Celtic company 'Moon Mná' is giving a lucky reader a chance to plant an Irish Heritage Tree this Mother's Day (Ireland).

Moon Mná are offering you the chance to plant an Irish Heritage Tree in honor of someone special to you for Irish Mother's Day, March 27 - it could be for a loved one who has passed, to celebrate a birth, retirement, or their Irish roots. 

Moon Mná Women's Celtic Circles is an international community of women, whose heart beats with Celtic soul and is for those who love the Moon, Celtic and nature-inspired books, diaries, journals, and gifts.

If you would like to enter the Moon Mná competition to win an Irish Heritage Tree planted in Ireland, all you have to do is complete the form below:

* Competition is now closed

Their Moon Mná Diary-Journal offers the precious gift of personal sacred time to reflect. Each month features fascinating facts and personal stories on different Irish trees. This month focuses on the Elm Tree which you can learn more about below.

The Elm Tree: one of Ireland's oldest native sacred trees

An extract from the Moon Mná Diary-Journal 2022 by Dr. Karen Ward.

Known as the ‘Commoner of the Wood’ there is only one Irish native, Leamhán Sléibhe, Ulmus Glabra, Mountain or Wych Elm from the old English word ‘wice’ meaning supple/flexible.

This moist-soil loving deciduous tree grows up to 40m with dark green oval double-serrated leaves. Developing red tasseled bisexual flowers, these are wind pollinated to produce single flat oval seeds with papery wings. Unless affected by Dutch Elm disease, these large distinctive trees last more than 200 years though known to drop boughs without warning.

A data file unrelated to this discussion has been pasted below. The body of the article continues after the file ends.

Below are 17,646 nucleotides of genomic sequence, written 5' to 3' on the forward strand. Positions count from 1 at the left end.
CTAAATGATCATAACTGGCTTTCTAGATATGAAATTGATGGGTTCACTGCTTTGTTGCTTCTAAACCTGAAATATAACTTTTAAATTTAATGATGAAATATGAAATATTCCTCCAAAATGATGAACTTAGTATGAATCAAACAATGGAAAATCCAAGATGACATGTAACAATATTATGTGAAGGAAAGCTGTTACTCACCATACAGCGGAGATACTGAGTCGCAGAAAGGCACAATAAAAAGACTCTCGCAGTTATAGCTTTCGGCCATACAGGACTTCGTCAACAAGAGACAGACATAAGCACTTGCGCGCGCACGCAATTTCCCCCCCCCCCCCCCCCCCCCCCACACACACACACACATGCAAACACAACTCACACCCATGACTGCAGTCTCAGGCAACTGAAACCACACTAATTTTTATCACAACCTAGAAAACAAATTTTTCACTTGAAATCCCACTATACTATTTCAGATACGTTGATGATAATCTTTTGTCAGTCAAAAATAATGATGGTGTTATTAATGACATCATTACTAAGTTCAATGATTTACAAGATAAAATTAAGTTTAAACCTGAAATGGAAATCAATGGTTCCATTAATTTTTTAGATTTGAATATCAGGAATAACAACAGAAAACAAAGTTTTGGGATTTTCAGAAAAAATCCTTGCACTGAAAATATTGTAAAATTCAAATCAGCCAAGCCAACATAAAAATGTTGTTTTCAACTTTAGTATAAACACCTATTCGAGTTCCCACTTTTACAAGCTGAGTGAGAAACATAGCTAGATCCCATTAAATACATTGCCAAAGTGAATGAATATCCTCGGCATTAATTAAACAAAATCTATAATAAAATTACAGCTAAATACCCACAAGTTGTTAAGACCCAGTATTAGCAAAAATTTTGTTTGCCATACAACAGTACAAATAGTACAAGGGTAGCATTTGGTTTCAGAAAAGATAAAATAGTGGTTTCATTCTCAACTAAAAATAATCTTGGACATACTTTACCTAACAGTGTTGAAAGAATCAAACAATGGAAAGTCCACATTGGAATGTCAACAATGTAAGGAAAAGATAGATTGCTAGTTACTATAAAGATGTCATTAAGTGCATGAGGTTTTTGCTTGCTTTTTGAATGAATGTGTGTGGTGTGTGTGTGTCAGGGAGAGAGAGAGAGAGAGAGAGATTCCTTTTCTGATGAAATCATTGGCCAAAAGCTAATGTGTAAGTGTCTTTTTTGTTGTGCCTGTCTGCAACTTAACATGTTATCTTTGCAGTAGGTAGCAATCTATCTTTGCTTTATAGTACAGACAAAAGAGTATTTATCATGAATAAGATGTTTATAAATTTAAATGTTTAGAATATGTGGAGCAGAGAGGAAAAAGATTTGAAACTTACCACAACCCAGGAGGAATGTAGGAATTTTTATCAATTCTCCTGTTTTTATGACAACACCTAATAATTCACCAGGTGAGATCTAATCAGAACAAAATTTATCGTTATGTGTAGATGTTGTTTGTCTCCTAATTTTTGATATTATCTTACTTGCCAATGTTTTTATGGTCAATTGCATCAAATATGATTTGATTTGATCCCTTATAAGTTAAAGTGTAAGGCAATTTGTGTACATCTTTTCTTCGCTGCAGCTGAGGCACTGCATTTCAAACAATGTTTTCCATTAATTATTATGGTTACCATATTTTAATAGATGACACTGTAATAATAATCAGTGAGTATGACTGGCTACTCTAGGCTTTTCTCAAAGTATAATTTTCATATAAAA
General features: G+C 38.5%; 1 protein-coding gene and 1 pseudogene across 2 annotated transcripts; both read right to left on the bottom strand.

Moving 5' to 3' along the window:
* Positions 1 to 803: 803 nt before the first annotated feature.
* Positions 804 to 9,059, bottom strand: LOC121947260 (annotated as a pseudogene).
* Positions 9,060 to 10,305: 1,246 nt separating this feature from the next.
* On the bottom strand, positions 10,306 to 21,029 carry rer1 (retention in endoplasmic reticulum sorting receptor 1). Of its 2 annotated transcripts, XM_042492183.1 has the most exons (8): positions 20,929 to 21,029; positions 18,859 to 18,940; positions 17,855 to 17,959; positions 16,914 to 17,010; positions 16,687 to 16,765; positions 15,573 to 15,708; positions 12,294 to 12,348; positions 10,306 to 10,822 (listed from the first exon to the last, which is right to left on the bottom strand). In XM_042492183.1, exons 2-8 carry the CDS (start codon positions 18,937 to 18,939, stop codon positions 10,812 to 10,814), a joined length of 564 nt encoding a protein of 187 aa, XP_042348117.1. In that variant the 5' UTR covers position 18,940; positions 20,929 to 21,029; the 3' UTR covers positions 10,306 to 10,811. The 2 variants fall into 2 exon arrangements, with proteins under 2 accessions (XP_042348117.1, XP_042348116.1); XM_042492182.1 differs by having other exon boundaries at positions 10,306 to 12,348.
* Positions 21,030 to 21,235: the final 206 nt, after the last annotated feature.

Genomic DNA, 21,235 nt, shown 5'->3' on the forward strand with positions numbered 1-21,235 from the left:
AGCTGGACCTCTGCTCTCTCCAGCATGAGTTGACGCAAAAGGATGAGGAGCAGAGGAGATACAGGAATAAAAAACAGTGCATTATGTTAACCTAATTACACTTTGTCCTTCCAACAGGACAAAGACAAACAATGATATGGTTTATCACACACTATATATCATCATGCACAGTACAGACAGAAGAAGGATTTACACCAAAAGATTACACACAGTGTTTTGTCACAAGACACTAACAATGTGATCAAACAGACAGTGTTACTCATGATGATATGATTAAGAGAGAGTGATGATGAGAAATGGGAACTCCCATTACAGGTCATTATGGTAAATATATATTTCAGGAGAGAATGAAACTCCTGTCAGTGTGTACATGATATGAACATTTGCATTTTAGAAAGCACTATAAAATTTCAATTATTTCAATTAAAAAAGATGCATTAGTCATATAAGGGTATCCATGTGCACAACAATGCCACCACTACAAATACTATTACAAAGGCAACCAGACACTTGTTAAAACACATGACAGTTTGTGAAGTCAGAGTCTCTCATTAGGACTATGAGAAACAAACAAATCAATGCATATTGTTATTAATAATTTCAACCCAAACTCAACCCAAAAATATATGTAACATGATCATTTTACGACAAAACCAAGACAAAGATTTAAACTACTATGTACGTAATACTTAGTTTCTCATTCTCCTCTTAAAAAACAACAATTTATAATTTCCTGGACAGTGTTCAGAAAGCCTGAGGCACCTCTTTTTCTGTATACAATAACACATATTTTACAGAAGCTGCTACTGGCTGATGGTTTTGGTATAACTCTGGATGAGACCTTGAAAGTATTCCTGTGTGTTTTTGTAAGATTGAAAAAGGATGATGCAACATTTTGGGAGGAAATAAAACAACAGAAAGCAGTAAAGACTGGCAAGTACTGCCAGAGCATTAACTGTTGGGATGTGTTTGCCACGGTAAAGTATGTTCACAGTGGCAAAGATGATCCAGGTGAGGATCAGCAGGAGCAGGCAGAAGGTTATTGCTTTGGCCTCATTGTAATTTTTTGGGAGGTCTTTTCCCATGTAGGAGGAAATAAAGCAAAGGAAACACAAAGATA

Revered in Ireland as an important famine food due to the protein and fibre content, placenames include Cnoc na Leamhán, Hill of Elms, Co. Galway and Leamach Bheag Small Elm. Co. Offaly. Elm’s stature makes them imposing landmarks/boundary markers.

Did you know that as Elm wood withstands wet conditions very well, it was used for boat/barge hulls, bridge foundations and cartwheels? Medieval Welsh archers made their longbows from Elm and an early form of tie-dyeing used inner bark twine while also providing a yellow dye. Medicinal cures include treatment of broken bones, diarrhoea, colds, sore throats and burns. Elm is prized to create art and furniture.

In modern Irish, the Elm is Crann Úr meaning Moist Tree, so some say that it is Úr in the Ogham Tree nomenclature rather than Heather. The Celts believed that the Elm protected the dead helping the soul pass to the underworld and even today many coffins are made from its wood. The old Irish Bretha Comaitchesa (Neighbourhood Laws) stated the payment of a heifer for any damage done to an Elm.

The Realm of Pure Energetic Experience

An Elm Tree story extract from the Moon Mná Diary-Journal 2022 by
By Caroline Orr, Somatic Movement Practitioner, Shamanic Therapist, and Arts Educator.

She approached the Elm tree holding her encyclopedia of life which she had read and reread over many years. This book had taught her much but not what she really wanted to know, the secret that would allow her flight. She stood beneath the illuminated green canopy of the Elm, joining its sway in the blustery wind.